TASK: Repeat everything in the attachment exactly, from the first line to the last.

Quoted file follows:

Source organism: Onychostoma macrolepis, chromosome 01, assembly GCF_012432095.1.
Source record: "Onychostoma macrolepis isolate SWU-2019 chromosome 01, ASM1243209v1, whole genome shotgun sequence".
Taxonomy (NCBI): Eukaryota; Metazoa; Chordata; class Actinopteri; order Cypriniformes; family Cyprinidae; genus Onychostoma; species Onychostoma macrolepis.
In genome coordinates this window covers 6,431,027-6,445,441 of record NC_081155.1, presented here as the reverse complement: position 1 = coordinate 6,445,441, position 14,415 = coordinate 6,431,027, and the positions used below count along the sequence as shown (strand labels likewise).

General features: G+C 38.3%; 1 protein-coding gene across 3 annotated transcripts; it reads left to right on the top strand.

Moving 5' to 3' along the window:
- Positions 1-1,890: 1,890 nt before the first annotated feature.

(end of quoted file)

Source organism: Onychostoma macrolepis, chromosome 01, assembly GCF_012432095.1.
Source record: "Onychostoma macrolepis isolate SWU-2019 chromosome 01, ASM1243209v1, whole genome shotgun sequence".
Taxonomy (NCBI): Eukaryota; Metazoa; Chordata; class Actinopteri; order Cypriniformes; family Cyprinidae; genus Onychostoma; species Onychostoma macrolepis.
In genome coordinates this window covers 6,431,027-6,445,441 of record NC_081155.1, presented here as the reverse complement: position 1 = coordinate 6,445,441, position 14,415 = coordinate 6,431,027, and the positions used below count along the sequence as shown (strand labels likewise).

General features: G+C 38.3%; 1 protein-coding gene across 3 annotated transcripts; it reads left to right on the top strand.

Moving 5' to 3' along the window:
- Positions 1-1,890: 1,890 nt before the first annotated feature.